“The continuing occupation, the expansion of illegal settlements and the imprisonment of Palestinian children are an outrage. We support a two-state solution to the conflict with a secure Israel and a viable and secure Palestinian state.
“But a quarter of a century on from the Oslo Accords we are no closer to justice or peace and the Palestinian tragedy continues, while the outside world stands by.
“As my great Israeli friend Uri Avneri who died this year put it: “What is the alternative to peace? A catastrophe for both peoples”.
“And in order to help make that two-state settlement a reality we will recognise a Palestinian state as soon as we take office.”
In another article Dr James J. Zogby, president of Arab-American Institute, wrote:
“Far from being designed to combat antisemitism, [the Anti-Semitism Awareness Bill] is a thinly veiled effort to inhibit pro-Palestinian activism on college campuses — something that the pro-Israel organisations who helped write the bill have acknowledged.
“The [IHRA] description of antisemitism is both correct and instructive, as are several examples of contemporary antisemitism mentioned in the guidance… Where the guidance goes off the rails is when they try to expand the definition to include ‘antisemitism relative to Israel’.
“With this expansion of the definition of antisemitism, the guidance becomes both subjective and open to dangerous abuse by those who would use it to silence criticism of Israel.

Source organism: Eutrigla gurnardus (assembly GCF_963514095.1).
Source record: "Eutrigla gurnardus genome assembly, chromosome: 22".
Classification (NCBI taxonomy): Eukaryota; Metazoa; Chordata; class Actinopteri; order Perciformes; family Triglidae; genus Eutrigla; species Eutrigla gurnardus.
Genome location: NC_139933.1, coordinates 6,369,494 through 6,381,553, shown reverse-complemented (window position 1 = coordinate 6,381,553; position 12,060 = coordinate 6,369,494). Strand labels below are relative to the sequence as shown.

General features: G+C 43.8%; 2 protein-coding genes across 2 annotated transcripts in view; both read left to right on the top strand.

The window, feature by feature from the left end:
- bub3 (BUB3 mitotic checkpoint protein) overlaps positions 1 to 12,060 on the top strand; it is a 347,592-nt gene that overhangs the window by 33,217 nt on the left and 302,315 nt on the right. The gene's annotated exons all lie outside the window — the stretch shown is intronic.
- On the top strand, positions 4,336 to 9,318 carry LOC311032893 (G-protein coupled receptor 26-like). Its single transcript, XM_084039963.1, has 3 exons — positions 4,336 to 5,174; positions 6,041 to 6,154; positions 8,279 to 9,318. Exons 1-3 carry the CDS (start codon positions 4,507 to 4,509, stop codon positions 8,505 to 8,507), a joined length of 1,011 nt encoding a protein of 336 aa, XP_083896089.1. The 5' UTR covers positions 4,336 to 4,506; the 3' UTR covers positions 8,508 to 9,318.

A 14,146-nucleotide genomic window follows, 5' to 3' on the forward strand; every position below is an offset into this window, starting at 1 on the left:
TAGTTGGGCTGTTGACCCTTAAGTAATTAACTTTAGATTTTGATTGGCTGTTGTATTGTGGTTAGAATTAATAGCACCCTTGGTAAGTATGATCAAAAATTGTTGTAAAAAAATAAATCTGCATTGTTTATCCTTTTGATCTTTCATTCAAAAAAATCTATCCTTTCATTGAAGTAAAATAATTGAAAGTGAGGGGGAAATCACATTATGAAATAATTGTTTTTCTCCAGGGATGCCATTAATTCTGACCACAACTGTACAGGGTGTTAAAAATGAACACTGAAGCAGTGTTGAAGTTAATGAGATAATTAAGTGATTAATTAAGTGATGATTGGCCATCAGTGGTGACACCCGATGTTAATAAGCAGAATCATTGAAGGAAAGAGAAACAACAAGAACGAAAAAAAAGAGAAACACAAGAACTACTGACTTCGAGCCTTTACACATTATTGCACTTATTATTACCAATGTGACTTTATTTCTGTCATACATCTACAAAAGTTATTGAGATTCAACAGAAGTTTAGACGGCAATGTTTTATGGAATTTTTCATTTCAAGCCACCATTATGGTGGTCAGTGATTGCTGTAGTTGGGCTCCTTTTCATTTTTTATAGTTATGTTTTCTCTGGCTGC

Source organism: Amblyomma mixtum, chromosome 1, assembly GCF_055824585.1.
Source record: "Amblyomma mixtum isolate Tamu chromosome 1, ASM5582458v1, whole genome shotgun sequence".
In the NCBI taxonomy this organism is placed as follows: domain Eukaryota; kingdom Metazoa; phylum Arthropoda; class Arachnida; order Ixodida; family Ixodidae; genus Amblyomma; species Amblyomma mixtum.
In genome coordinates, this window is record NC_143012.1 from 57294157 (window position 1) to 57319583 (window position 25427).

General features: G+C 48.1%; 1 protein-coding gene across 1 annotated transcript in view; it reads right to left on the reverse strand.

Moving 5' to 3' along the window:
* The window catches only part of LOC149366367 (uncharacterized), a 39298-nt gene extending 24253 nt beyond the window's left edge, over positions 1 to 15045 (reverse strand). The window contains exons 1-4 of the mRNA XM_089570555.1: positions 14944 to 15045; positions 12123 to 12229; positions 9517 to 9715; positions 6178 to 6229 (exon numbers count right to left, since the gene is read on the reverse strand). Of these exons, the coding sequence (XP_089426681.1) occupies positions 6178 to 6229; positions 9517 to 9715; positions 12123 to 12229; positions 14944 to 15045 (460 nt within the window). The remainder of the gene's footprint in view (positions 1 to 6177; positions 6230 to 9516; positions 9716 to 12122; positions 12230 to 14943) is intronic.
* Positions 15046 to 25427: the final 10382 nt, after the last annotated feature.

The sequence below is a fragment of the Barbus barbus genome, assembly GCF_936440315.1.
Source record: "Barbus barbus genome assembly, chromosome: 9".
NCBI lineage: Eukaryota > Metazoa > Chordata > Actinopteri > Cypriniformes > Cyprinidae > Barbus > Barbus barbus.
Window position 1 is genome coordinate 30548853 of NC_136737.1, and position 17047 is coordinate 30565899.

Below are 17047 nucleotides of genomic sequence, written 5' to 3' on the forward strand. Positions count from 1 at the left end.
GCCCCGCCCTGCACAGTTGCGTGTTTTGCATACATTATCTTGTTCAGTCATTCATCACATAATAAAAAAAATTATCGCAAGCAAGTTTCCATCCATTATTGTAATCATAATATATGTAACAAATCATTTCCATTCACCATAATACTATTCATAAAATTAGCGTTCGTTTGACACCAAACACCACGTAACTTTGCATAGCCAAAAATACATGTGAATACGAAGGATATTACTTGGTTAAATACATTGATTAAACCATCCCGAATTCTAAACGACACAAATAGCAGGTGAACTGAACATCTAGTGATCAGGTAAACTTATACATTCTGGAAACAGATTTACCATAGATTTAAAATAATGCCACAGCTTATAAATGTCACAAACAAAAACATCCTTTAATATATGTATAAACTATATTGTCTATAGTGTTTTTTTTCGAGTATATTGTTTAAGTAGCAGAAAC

“At the same time that these efforts will act to intimidate and silence pro-Palestinian activity on campuses, they will also serve to embolden pro-Israel student groups to file repeated and frivolous complaints against pro-Palestinian organisations and professors, while diluting and distracting attention from real antisemitism when it rears its ugly head.
“What I find most ironic here is the degree to which this entire discussion has turned reality upside down. I understand awful and hurtful things have been said and that some pro-Israel students may feel “uncomfortable” in some instances or that the BDS debate on their campuses may make them feel like they are in a “hostile” environment. But it is inexcusable to ignore the harassment and threats and defamation endured by students who are advocating Palestinian rights. Oftentimes they are the ones operating in a hostile environment. They are the ones targeted by well-funded campaigns and subjected to threats and harassment. And when Arab Americans write opinion pieces in school newspapers, the comments’ sections are filled with bigotry and hate.”